Daniel King Daniel King - 1 year ago 77
C# Question

Is an Implemenation Depending on Access to Modified Closure Undesirable?

I believe that I understand what a closure is for an anonymous function and am familiar with the traditional pitfalls. Good questions covering this topic are here and here. The purpose is not to understand why or how this works in a general sense but to suss out intricacies I may be unaware of when depending on the behavior of generated closure class references. Specifically, what pitfalls exist when reporting on the behavior of an externally modified variable captured in a closure?

Example



I have a long-running, massively concurrent worker service that has exactly one error case - when it cannot retrieve work. The degree of concurrency (number of conceptual threads to use) is configurable. Note, conceptual threads are implemented as Tasks<> via the TPL. Because the service constantly loops trying to get work when multiplied by the unknown degree of concurrency this can mean thousands to tens of thousands of errors could be generated per second.

As such, I need a reporting mechanism that is time-bound rather than attempt-bound, that is isolated to its own conceptual thread, and that is cancellable. To that end, I devised a recursive Task lambda that accesses my fault counter every 5 minutes outside of the primary attempt-based looping that is trying to get work:

var faults = 1;
Action<Task> reportDelay = null;
reportDelay =
// 300000 is 5 min
task => Task.Delay(300000, cancellationToken).ContinueWith(
subsequentTask =>
{
// `faults` is modified outside the anon method
Logger.Error(
$"{faults} failed attempts to get work since the last known success.");
reportDelay(subsequentTask);
},
cancellationToken);

// start the report task - runs concurrently with below
reportDelay.Invoke(Task.CompletedTask);

// example get work loop for context
while (true)
{
object work = null;
try
{
work = await GetWork();
cancellationToken.Cancel();
return work;
}
catch
{
faults++;
}
}


Concerns



I understand that, in this case, the generated closure with point by reference to my
faults
variable (which is incremented whenever any conceptual thread attempts to get work but can't). I likewise understand that this is generally discouraged, but from what I can tell only because it leads to unexpected behaviors when coded expecting the closure to capture a value.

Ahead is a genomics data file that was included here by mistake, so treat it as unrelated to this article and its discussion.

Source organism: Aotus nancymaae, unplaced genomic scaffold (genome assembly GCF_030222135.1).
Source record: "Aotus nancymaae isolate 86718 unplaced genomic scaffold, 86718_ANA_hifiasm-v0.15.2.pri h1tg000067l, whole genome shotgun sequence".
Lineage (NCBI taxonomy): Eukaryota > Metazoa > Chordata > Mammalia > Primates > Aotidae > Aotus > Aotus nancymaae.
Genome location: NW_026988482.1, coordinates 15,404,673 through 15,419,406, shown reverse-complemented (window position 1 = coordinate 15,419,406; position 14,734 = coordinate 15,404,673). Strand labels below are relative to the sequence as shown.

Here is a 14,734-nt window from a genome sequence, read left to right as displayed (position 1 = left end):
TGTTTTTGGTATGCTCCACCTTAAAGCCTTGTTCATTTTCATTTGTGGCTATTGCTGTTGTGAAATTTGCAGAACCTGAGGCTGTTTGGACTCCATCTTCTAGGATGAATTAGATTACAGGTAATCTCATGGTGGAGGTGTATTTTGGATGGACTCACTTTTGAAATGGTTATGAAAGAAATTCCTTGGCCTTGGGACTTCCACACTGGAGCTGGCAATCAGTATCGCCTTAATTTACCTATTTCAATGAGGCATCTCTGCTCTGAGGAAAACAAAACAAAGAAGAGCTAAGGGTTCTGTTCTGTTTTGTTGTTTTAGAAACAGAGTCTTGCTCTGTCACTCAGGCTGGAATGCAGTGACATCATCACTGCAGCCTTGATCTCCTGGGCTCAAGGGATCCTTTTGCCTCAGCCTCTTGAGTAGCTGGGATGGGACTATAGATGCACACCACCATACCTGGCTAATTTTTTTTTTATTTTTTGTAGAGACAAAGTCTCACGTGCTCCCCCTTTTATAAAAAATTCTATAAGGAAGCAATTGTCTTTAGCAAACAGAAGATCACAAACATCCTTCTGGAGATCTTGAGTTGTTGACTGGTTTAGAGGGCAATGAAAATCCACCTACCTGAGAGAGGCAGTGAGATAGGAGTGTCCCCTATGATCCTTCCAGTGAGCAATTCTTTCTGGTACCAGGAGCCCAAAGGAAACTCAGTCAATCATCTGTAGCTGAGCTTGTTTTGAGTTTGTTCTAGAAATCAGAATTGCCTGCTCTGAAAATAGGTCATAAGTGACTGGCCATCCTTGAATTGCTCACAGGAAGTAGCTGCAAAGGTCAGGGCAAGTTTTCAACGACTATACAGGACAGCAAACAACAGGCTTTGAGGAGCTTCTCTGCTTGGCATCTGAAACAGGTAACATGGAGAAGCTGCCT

Here, I want and rely on the closure capturing the
faults
variable by reference. I want to report the value of the variable around the time the continuation is called (it does not have to be exact). I am mildly concerned about
faults
being prematurely GC'd but I cancel the loop before exiting that lexical scope making me think it should be safe. Is there anything else I'm not thinking of? What dangers are there when considering closure access outside of mutability of the underlying value?

Answer and Explanation



I have accepted an answer below that refactors the code to avoid the need for closure access by reifying the fault monitor into its own class. However, because this does not answer the question directly, I will include a brief explanation here for future readers of the reliable behavior:

So long as the closed-over variable remains in scope for the life of the closure, it can be relied upon to behave as a true reference variable. The dangers of accessing a variable modified in an outer scope from within a closure are:


  • You must understand that the variable will behave as a reference within the closure, mutating its value as it is modified in the outer scope. The closure variable will always contain the current runtime value of the outer scope variable, not the value at the time the closure is generated.

  • You must write your program in such a way as to garuantee that the lifetime of the exterior variable is the same or greater than the anonymous function/closure itself. If you garbage collect the outer variable then the reference will become an invalid pointer.


Answer Source

Here is a quick alternative that avoids some of the issues you may be concerned with. Also, as @Servy mentioned just calling a sperate async function will do. The ConcurrentStack just makes it easy to add and clear, additionally more information could be logged than just the count.

public class FaultCounter {

    private ConcurrentStack<Exception> faultsSinceLastSuccess;        

    public async void RunServiceCommand() {
        faultsSinceLastSuccess = new ConcurrentStack<Exception>();
        var faultCounter = StartFaultLogging(new CancellationTokenSource());
        var worker = DoWork(new CancellationTokenSource());
        await Task.WhenAll(faultCounter, worker);
        Console.WriteLine("Done.");
    }

    public async Task StartFaultLogging(CancellationTokenSource cts) {
        while (true && !cts.IsCancellationRequested) {
            Logger.Error($"{faultsSinceLastSuccess.Count} failed attempts to get work since the last known success.");
            faultsSinceLastSuccess.Clear();
            await Task.Delay(300 * 1000);
        }
    }

    public async Task<object> DoWork(CancellationTokenSource cts) {            
        while (true) {
            object work = null;
            try {
                work = await GetWork();
                cts.Cancel();
                return work;
            }
            catch (Exception ex) {
                faultsSinceLastSuccess.Push(ex);
            }
        }
    }
} 
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